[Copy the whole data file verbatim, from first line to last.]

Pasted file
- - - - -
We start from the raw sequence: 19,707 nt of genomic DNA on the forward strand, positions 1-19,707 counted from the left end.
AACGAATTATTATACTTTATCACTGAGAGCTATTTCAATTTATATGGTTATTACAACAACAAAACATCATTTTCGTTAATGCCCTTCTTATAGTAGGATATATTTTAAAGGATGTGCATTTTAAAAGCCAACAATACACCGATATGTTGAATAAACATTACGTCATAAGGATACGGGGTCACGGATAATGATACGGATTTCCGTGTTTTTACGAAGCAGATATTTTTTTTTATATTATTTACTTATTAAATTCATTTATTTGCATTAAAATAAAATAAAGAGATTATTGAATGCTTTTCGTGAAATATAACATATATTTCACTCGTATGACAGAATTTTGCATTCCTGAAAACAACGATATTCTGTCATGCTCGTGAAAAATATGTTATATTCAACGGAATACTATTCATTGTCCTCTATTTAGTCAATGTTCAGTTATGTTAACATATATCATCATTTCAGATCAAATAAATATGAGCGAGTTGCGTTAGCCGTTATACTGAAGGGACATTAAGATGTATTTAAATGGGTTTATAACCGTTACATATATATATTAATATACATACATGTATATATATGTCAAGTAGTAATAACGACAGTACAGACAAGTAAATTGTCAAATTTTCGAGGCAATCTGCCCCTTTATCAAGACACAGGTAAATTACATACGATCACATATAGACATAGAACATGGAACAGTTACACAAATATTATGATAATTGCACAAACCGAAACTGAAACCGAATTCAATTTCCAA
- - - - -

We start from the raw sequence: 19,707 nt of genomic DNA on the forward strand, positions 1-19,707 counted from the left end.
AACGAATTATTATACTTTATCACTGAGAGCTATTTCAATTTATATGGTTATTACAACAACAAAACATCATTTTCGTTAATGCCCTTCTTATAGTAGGATATATTTTAAAGGATGTGCATTTTAAAAGCCAACAATACACCGATATGTTGAATAAACATTACGTCATAAGGATACGGGGTCACGGATAATGATACGGATTTCCGTGTTTTTACGAAGCAGATATTTTTTTTTATATTATTTACTTATTAAATTCATTTATTTGCATTAAAATAAAATAAAGAGATTATTGAATGCTTTTCGTGAAATATAACATATATTTCACTCGTATGACAGAATTTTGCATTCCTGAAAACAACGATATTCTGTCATGCTCGTGAAAAATATGTTATATTCAACGGAATACTATTCATTGTCCTCTATTTAGTCAATGTTCAGTTATGTTAACATATATCATCATTTCAGATCAAATAAATATGAGCGAGTTGCGTTAGCCGTTATACTGAAGGGACATTAAGATGTATTTAAATGGGTTTATAACCGTTACATATATATATTAATATACATACATGTATATATATGTCAAGTAGTAATAACGACAGTACAGACAAGTAAATTGTCAAATTTTCGAGGCAATCTGCCCCTTTATCAAGACACAGGTAAATTACATACGATCACATATAGACATAGAACATGGAACAGTTACACAAATATTATGATAATTGCACAAACCGAAACTGAAACCGAATTCAATTTCCAA